The ADA Tactile & Braille Signage Code is a wide-ranging civil rights law that prohibits, under certain circumstances, discrimination based on disability. The lack of accessibility or certain services can be considered discrimination, regardless of who it actually affects. This creates a need for ADA compliant signs. No individual may be discriminated against on the basis of disability with regards to the full and equal enjoyment of the goods, services, facilities, or accommodations. When the law was first put into effect, there was a problem with ADA signs not being esthetically pleasing. Now that it's been in existence for some time, the question of esthetics has been resolved and the industry faces new problems with ADA signs. We continually add articles to this section, so be sure to check back often.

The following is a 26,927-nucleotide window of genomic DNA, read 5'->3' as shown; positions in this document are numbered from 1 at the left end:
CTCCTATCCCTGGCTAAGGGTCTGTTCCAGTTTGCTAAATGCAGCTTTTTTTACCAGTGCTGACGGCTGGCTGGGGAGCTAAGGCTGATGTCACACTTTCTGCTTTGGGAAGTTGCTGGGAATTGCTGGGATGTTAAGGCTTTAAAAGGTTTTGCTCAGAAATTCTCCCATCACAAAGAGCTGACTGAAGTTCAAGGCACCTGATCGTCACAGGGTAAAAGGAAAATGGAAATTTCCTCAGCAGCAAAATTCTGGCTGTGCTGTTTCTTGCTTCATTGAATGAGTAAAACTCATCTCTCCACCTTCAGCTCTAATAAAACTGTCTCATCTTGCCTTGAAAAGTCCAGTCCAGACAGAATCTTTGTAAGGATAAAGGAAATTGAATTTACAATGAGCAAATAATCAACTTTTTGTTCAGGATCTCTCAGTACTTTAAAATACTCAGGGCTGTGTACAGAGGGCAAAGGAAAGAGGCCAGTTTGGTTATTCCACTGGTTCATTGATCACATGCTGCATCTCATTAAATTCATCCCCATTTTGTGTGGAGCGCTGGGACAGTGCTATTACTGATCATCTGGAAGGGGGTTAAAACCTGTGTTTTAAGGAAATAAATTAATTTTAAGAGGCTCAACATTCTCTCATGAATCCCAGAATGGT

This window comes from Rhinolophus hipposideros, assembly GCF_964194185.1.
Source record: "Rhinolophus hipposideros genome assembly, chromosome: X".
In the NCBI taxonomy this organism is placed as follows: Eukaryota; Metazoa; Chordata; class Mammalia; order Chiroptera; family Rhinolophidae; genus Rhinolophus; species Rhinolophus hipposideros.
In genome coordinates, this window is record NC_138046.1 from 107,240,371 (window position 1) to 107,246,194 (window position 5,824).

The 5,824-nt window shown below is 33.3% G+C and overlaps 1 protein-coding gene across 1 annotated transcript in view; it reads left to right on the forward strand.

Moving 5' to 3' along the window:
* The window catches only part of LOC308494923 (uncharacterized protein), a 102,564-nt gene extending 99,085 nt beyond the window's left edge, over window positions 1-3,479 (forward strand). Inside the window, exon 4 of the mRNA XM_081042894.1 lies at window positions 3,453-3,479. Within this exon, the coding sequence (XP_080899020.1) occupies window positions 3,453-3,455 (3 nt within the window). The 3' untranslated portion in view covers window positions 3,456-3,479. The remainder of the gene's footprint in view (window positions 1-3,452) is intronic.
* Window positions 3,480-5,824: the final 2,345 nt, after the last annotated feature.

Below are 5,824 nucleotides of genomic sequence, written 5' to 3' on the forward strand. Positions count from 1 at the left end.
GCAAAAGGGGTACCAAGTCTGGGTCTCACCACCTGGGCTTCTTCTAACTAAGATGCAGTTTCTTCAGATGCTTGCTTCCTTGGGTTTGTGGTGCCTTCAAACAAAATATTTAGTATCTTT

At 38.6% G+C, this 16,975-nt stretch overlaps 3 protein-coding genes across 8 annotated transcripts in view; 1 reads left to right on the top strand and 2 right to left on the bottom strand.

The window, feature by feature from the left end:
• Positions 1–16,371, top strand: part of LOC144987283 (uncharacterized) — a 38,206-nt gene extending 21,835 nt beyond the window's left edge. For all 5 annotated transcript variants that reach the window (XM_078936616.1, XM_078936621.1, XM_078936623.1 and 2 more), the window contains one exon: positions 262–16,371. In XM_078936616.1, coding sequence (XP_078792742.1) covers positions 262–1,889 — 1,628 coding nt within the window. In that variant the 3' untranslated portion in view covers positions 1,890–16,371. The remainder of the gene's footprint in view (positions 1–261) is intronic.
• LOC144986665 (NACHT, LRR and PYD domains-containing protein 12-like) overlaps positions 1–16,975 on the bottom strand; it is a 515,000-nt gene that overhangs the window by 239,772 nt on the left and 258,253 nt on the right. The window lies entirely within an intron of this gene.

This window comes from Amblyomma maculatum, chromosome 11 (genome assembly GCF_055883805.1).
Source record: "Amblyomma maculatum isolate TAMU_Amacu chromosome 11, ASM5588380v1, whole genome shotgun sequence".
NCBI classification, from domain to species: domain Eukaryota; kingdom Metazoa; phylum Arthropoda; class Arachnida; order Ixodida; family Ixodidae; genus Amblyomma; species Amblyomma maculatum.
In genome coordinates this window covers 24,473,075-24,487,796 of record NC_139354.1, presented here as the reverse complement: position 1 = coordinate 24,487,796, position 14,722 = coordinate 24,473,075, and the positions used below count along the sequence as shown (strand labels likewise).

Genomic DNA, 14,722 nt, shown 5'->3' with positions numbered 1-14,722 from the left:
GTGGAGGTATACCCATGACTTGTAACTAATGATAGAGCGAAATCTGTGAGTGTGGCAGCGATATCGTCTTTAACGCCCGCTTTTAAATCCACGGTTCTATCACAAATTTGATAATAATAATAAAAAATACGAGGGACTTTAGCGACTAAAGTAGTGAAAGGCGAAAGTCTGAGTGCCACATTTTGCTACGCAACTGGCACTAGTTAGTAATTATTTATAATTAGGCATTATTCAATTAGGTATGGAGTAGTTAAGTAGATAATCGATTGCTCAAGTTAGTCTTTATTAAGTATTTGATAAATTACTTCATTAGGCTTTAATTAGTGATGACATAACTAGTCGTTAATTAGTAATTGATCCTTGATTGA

Letters can't be smaller than 5/8-inch or larger than 2 inches. All letters must be a minimum 3/32 inches thick for tactility. And, generally, you cannot use elaborate or decorative fonts. San Serif fonts, like Helvetica, are the staple of most ADA signs. It may sound restrictive, and it is at some level, but the goal is not to stifle creativity. The goal is to serve an intended audience.
While ADA guidelines define font size, contrast and other criteria, the law does not define specific design criteria as it relates to aesthetics. Letter height, Braille placement, font, and color contrast make only minimal impacts on the visual appearance. There are ways to make ADA signage more attractive while still adhering to the guidelines.
ADA-compliant materials are one way to make the difference between a ho-hum sign and an attractive presentation. Sign frames with the ability to change printed inserts are another. Finally, understanding what the guidelines really say about color contrast and icons could give you more freedom than you thought. Signs can be designed and made from an amazing variety of materials ranging from basic plastics to very elaborate designs of natural stone, woods, or metals.